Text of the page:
The default WordPress dashboard is pretty bland with only a few widgets that aren’t super helpful. Thankfully with all the free plugins out there you can liven up your dashboard in a jiffy.
These are some of my personal favorites that I run on many of my WordPress websites. You probably won’t want all of them but if you do wanna jazz up your admin dashboard then check out this list and see which plugins stand out.
1. Right Now Reloaded
One of the best WordPress dashboard plugins you can get is Right Now Reloaded. This takes your WordPress “right now” widget and buffs it up with some extra info.
After installing this plugin you can see your theme’s name, version, and total number of posts/pages along with drafts for everything. Plus it adds a section for all custom post types if you have any of those.
These new links grant quick access to your drafts page where you can edit drafts for posts, pages, or even user comments.
Note this plugin has not been updated in a few years but I still run this on a few websites with no trouble. It’s one of the fastest ways to add some spice into your dashboard.
2. Dashboard Widgets Suite
If you wanna go all-out with tons of new dashboard widgets then the Dashboard Widgets Suite is perfect. It’s totally free and should work for all versions of WordPress(with infrequent updates too).
This thing is a beast and it displays a ton of related information about your site. Server info, database info, custom notes, social buttons, and even a debug log for your server.
Plus you have full control over all of these widgets. You decide which ones are visible and where you want them placed on the screen. This is perfect for WordPress users who aren’t much into the technical stuff but still want access in the dashboard when needed.
I haven’t found many other plugins with this level of detail so if you really wanna beef up your dashboard this is a great resource.
3. Dashboard Wordcount
Here’s a real small plugin that I recently picked up while searching Google.
Dashboard Wordcount lets you see the total word count over all your posts and gives you an estimate for your average word count per post.
It’s 100% free and it’s a one-click install. Once it’s setup you’ll instantly find this data in your “right now” widget on the dashboard page.
If you hover the total word count section you’ll get a tooltip with the average word count across all posts. And you can even see when you website was first put online based on the earliest post in your archive, which you can also see by hovering the “total years” section.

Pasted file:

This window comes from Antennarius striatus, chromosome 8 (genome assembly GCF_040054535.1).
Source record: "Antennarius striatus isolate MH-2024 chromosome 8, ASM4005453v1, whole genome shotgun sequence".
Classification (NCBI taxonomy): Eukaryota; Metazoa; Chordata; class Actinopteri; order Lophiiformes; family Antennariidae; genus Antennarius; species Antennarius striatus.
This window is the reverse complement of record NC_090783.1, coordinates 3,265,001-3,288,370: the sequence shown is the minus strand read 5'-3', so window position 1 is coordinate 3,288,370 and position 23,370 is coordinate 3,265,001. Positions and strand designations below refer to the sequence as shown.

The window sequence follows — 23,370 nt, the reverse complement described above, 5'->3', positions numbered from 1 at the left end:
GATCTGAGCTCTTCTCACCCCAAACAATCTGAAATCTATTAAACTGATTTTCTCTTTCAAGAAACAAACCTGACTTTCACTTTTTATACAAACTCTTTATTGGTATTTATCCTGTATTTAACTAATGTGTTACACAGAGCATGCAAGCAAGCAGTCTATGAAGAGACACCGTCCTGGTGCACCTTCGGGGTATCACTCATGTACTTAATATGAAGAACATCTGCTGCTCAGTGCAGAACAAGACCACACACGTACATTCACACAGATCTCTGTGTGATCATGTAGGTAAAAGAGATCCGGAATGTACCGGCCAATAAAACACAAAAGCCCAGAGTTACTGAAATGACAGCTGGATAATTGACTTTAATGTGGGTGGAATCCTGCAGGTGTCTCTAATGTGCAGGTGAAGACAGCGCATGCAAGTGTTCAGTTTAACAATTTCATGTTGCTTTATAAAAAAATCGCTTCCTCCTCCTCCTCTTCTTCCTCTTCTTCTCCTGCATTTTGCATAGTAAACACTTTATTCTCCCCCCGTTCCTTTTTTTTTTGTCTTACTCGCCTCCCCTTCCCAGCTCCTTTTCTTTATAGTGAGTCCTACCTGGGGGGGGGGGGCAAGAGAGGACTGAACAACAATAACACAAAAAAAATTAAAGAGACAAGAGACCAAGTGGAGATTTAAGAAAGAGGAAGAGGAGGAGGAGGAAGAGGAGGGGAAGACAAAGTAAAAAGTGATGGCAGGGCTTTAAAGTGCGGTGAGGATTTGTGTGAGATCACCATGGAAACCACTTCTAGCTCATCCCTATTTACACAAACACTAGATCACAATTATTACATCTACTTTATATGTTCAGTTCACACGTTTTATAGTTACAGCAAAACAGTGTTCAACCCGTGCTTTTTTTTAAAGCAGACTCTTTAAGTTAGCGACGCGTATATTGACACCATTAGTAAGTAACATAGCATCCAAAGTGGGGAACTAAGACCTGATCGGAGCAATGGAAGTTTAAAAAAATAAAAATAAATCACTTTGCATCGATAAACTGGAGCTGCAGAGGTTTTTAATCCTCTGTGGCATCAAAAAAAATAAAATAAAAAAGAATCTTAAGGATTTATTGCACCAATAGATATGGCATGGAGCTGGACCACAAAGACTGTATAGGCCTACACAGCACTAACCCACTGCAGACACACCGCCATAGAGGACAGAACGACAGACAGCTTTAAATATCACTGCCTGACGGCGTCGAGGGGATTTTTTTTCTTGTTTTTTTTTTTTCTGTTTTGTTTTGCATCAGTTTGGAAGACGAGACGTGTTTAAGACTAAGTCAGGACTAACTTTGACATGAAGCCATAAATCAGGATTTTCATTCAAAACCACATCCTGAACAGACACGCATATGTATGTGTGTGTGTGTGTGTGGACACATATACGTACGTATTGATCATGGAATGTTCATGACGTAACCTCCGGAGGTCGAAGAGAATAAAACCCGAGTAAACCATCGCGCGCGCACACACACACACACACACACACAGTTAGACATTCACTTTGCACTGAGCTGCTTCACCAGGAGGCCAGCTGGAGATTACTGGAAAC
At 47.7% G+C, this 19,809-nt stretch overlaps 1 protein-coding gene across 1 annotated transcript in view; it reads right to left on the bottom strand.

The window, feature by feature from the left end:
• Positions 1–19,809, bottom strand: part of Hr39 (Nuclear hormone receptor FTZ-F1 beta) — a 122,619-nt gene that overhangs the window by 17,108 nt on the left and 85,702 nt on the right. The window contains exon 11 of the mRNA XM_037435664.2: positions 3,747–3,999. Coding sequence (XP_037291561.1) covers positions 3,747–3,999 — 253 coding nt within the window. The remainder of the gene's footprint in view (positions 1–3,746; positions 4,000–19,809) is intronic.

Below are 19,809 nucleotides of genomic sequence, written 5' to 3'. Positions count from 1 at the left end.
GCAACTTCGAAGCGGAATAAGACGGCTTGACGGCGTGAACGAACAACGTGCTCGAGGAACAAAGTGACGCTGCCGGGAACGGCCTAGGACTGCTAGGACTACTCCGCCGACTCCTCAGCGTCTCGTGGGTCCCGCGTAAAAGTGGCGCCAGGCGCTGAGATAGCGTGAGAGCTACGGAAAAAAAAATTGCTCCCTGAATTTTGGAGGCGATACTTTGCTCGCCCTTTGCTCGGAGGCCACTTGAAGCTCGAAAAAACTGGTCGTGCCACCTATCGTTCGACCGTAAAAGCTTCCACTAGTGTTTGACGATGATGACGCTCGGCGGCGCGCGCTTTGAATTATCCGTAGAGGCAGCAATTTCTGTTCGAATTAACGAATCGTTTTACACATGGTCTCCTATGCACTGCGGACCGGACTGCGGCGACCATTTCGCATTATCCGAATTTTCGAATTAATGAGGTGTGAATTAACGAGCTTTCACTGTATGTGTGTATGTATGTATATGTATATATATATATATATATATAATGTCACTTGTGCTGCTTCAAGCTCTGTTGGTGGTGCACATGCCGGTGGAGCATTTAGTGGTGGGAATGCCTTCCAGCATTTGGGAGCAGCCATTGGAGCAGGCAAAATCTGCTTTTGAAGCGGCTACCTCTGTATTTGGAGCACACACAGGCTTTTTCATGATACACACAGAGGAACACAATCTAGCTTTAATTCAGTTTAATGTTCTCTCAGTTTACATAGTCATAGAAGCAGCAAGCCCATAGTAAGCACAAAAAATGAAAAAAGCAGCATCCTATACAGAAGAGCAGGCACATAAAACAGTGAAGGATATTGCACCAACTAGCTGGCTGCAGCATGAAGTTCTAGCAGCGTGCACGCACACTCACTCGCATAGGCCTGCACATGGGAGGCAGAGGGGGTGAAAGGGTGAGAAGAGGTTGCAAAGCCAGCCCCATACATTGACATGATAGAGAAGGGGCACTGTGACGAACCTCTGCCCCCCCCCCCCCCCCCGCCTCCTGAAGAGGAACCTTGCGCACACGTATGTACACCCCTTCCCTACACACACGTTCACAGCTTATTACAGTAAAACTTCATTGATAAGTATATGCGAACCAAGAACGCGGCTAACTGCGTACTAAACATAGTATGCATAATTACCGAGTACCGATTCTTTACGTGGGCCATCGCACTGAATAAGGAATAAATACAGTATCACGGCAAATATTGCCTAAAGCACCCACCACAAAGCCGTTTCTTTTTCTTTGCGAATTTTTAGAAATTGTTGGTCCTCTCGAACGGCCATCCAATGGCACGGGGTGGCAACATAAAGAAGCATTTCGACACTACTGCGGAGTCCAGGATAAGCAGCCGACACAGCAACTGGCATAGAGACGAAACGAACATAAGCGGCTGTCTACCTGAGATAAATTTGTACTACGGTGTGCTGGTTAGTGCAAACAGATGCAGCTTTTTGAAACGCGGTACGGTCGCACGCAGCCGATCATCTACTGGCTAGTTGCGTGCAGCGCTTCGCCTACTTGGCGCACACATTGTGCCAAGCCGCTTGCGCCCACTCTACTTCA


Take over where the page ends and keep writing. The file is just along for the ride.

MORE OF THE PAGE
Not a game changer but certainly helpful if you keep tabs on average post length.
4. WP Dashboard Notes
The idea of a dashboard note system probably sounds awesome. You can use it for both personal and professional tasks like managing your blog’s content schedule and organizing your writers.
With the free WP Dashboard Notes plugin you can add bright colorful post-it styled notes to your admin screen. Each note can be made public for all users or private just for you.
The interface is made for drag & drop so it’s super easy to use. And you can add new notes as needed at the click of a button. Updated content saves instantly through Ajax making this even easier to use.
I use this plugin for managing post ideas but there’s so much you can do with these dashboard notes making them extremely versatile.
5. SO Dashboard Feed Widget
Looking to add custom feed widgets onto your dashboard? The SO Dashboard Feed Widget is perfect for exactly this task.
By default WordPress installs a small feed from its own blog with updates concerning the WordPress core. But if your industry tracks news from other websites you might wanna include other RSS feeds on your dashboard.
With this plugin you can define how many total items to show and which feed(s) you want included. And you can even alter the widget title to make it easier for clients to browse their dashboard without confusion.
Bottom line: if you need RSS feeds right in your dashboard this is the plugin to do it.
6. Dashboard Directory Size
Here’s something I’ve found incredibly useful since I’m both managing my sites and my servers. I always want to know how large my websites are to gauge total backup size.
It’s not hard to log into your server and check the used disk space. But why not get all that information right from your dashboard? Dashboard Directory Size makes this super easy with a new widget that displays info on your server stats.
By default it catalogs all the main WordPress folders where you’d add content:
- Database size